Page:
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Garrett Basch, Steve James, Chaz Ebert, Mark Mitten and Zak Piper - A variety of stars were photographed on the red carpet as they attended the Producers Guild of America's 26th Awards ceremony which was held at Hyatt Regency Century Plaza in Los Angeles, California, United States - Saturday 24th January 2015

Garrett Basch, Steve James, Chaz Ebert, Mark Mitten and Zak Piper
Garrett Basch, Steve James, Chaz Ebert, Mark Mitten and Zak Piper

Steve James, Chaz Ebert and Garrett Basch - A host of stars were snapped as they attended the 20th Annual Critics' Choice Movie Awards which were held at the Hollywood Palladium in Los Angeles, California, United States - Thursday 15th January 2015

Steve James, Chaz Ebert and Garrett Basch
Steve James, Chaz Ebert and Garrett Basch

Video - Timothy Spall And Jack O'Connell Arrive At National Board Of Review Gala - Part 1


'Mr. Turner' star Timothy Spall and 'Unbroken' star Jack O'Connell arrived among the many filmmakers and actors at the 2015 National Board of Review Gala, held at Cipriani 42nd Street in New York.

Continue: Video - Timothy Spall And Jack O'Connell Arrive At National Board Of Review Gala - Part 1

Life Itself Review


Very Good

Fans of film journalism will love this documentary about the noted Chicago critic Roger Ebert, although the movie is just as much about his battle with the cancer that took his life in 2013. It's a lively, fast-paced doc, but even at two hours it feels oddly truncated as the two topics seem to fight for screen time. Fortunately both are potent: the story of Roger's love of cinema and the footage of his astoundingly cheerful refusal to let illness get him down.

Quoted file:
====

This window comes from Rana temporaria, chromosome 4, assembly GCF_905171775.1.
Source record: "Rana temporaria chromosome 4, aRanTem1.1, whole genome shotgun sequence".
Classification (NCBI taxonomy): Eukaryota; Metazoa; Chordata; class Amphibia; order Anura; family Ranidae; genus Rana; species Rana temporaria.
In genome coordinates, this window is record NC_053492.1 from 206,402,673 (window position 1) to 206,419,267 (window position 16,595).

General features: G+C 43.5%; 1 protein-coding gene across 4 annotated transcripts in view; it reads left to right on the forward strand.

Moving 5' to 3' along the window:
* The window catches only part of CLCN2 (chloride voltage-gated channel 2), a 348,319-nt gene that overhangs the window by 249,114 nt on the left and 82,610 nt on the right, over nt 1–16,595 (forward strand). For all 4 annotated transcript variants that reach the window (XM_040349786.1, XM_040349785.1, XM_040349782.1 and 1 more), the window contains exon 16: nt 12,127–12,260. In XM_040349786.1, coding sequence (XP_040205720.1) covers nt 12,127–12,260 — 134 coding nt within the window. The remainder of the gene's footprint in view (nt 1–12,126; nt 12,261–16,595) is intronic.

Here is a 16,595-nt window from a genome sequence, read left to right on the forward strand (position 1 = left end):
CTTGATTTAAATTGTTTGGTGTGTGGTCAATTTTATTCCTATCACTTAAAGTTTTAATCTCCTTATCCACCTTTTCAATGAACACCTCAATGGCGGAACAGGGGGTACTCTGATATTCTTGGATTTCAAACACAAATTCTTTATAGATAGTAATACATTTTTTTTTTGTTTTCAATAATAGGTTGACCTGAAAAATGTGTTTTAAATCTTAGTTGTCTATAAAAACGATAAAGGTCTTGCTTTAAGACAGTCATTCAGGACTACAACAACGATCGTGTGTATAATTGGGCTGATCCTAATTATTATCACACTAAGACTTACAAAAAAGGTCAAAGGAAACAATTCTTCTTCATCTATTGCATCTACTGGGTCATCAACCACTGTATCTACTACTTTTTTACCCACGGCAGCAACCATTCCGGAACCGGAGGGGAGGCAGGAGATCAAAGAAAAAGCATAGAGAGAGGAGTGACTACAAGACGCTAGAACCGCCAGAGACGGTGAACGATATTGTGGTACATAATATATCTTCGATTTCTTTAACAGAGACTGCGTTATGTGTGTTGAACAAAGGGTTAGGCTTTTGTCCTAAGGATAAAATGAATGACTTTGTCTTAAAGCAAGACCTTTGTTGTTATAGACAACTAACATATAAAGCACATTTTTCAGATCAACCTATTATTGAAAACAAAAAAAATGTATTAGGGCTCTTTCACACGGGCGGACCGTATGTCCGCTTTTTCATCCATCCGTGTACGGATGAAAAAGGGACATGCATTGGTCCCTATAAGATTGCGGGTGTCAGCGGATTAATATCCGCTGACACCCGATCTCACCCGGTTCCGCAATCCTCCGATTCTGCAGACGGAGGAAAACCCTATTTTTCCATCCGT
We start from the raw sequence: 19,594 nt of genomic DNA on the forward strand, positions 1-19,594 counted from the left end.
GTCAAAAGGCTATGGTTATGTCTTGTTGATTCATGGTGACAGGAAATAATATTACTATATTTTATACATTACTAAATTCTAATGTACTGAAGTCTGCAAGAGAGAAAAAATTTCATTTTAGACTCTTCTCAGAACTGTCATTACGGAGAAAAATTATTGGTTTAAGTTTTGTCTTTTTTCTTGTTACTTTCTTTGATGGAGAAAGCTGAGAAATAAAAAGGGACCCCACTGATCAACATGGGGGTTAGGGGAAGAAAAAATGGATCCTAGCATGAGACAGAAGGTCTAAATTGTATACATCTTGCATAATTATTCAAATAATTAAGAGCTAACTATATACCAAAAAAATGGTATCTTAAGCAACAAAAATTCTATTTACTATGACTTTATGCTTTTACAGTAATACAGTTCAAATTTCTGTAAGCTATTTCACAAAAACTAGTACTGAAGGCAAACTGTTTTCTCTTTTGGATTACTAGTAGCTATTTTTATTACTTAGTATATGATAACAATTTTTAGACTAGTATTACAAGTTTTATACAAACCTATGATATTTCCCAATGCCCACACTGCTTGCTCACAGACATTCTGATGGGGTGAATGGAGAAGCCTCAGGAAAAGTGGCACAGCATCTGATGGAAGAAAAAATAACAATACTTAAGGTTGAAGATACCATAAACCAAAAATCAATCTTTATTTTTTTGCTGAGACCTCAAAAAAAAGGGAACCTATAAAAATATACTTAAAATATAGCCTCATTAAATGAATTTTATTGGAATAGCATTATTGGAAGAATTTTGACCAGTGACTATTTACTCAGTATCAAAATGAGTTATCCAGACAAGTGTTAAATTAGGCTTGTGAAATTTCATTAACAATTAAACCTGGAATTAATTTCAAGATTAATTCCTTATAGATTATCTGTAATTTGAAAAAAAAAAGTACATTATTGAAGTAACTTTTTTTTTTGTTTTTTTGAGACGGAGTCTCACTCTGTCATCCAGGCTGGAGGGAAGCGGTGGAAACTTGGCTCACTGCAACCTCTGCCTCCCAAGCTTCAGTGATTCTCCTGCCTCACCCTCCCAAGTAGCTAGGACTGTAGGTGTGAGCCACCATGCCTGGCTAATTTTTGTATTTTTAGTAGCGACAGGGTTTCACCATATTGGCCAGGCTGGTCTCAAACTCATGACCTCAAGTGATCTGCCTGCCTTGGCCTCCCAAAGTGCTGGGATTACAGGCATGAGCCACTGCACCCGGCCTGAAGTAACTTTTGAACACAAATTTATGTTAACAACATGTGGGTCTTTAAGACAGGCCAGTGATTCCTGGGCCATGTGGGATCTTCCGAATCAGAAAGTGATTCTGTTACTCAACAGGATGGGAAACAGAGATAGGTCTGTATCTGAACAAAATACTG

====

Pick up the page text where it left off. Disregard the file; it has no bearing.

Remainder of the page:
Based around Roger's eponymous autobiography, the film quickly traces his background as a film lover who rose through the ranks at the Chicago Sun-Times to become an unusually resonant film reviewer, able to express opinions and even high-minded cinematic observations in ways that were never cynical or snobbish. He found national (and even global) fame through his TV programmes opposite rival Chicago critic Gene Siskel, which began in 1978 and standardised their "thumbs up"/"thumbs down" verdicts. At age 50, Roger met his wife Chaz at an Alcoholics Anonymous meeting, and her children and grandchildren became his. In 2002, he was diagnosed with thyroid cancer and underwent a series of surgeries that by 2006 made it impossible for him to speak. But he carried on writing reviews and making public appearances (speaking through his computer) until his death.

Filmmaker Steve James had startling access to Roger during the final year of his life, following him to hospitals and rehabilitation centres. Looking at his cancer-ravaged face is difficult at first, but Roger's smiling eyes and constant joking reinforces his optimistic, matter-of-fact approach to life. And he keeps reminding James that this documentary has to show everything, never flinching away from the truth. As a result, the film is a remarkably intimate look at how Roger and Chaz faced the illness and made difficult decisions along the way. This adds an emotional layer to the documentary that's remarkably moving, putting Roger's work into the context of his life and death.

Continue reading: Life Itself Review

Steve James, James Alex and Independent Spirit Awards - Steve James, Alex Kotlowitz Saturday 25th February 2012 27th Annual Independent Spirit Awards at Santa Monica Beach - Press Room

Steve James, James Alex and Independent Spirit Awards
Steve James, James Alex and Independent Spirit Awards
Steve James, James Alex and Independent Spirit Awards

The Interrupters Review


Excellent